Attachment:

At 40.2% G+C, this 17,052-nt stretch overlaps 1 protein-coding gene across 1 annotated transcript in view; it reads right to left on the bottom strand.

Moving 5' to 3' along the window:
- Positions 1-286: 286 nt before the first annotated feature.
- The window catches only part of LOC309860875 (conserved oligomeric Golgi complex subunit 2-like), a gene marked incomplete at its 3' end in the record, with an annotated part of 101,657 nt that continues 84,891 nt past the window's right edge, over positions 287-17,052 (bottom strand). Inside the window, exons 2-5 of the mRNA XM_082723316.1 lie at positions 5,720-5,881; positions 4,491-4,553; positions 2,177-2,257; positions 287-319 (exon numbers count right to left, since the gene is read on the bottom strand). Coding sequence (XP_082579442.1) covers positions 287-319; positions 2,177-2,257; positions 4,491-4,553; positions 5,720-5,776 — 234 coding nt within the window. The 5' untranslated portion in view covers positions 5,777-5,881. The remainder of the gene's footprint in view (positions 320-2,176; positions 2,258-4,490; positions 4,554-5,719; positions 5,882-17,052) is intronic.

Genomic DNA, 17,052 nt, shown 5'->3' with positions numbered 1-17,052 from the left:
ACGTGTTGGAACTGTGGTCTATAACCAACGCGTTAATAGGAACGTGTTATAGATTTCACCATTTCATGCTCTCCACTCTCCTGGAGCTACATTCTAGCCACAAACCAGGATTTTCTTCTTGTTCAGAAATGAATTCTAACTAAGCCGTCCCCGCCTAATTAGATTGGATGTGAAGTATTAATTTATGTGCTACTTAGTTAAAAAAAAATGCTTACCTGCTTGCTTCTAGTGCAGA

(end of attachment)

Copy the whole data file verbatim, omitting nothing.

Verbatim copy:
At 40.2% G+C, this 17,052-nt stretch overlaps 1 protein-coding gene across 1 annotated transcript in view; it reads right to left on the bottom strand.

Moving 5' to 3' along the window:
- Positions 1-286: 286 nt before the first annotated feature.
- The window catches only part of LOC309860875 (conserved oligomeric Golgi complex subunit 2-like), a gene marked incomplete at its 3' end in the record, with an annotated part of 101,657 nt that continues 84,891 nt past the window's right edge, over positions 287-17,052 (bottom strand). Inside the window, exons 2-5 of the mRNA XM_082723316.1 lie at positions 5,720-5,881; positions 4,491-4,553; positions 2,177-2,257; positions 287-319 (exon numbers count right to left, since the gene is read on the bottom strand). Coding sequence (XP_082579442.1) covers positions 287-319; positions 2,177-2,257; positions 4,491-4,553; positions 5,720-5,776 — 234 coding nt within the window. The 5' untranslated portion in view covers positions 5,777-5,881. The remainder of the gene's footprint in view (positions 320-2,176; positions 2,258-4,490; positions 4,554-5,719; positions 5,882-17,052) is intronic.

Genomic DNA, 17,052 nt, shown 5'->3' with positions numbered 1-17,052 from the left:
ACGTGTTGGAACTGTGGTCTATAACCAACGCGTTAATAGGAACGTGTTATAGATTTCACCATTTCATGCTCTCCACTCTCCTGGAGCTACATTCTAGCCACAAACCAGGATTTTCTTCTTGTTCAGAAATGAATTCTAACTAAGCCGTCCCCGCCTAATTAGATTGGATGTGAAGTATTAATTTATGTGCTACTTAGTTAAAAAAAAATGCTTACCTGCTTGCTTCTAGTGCAGA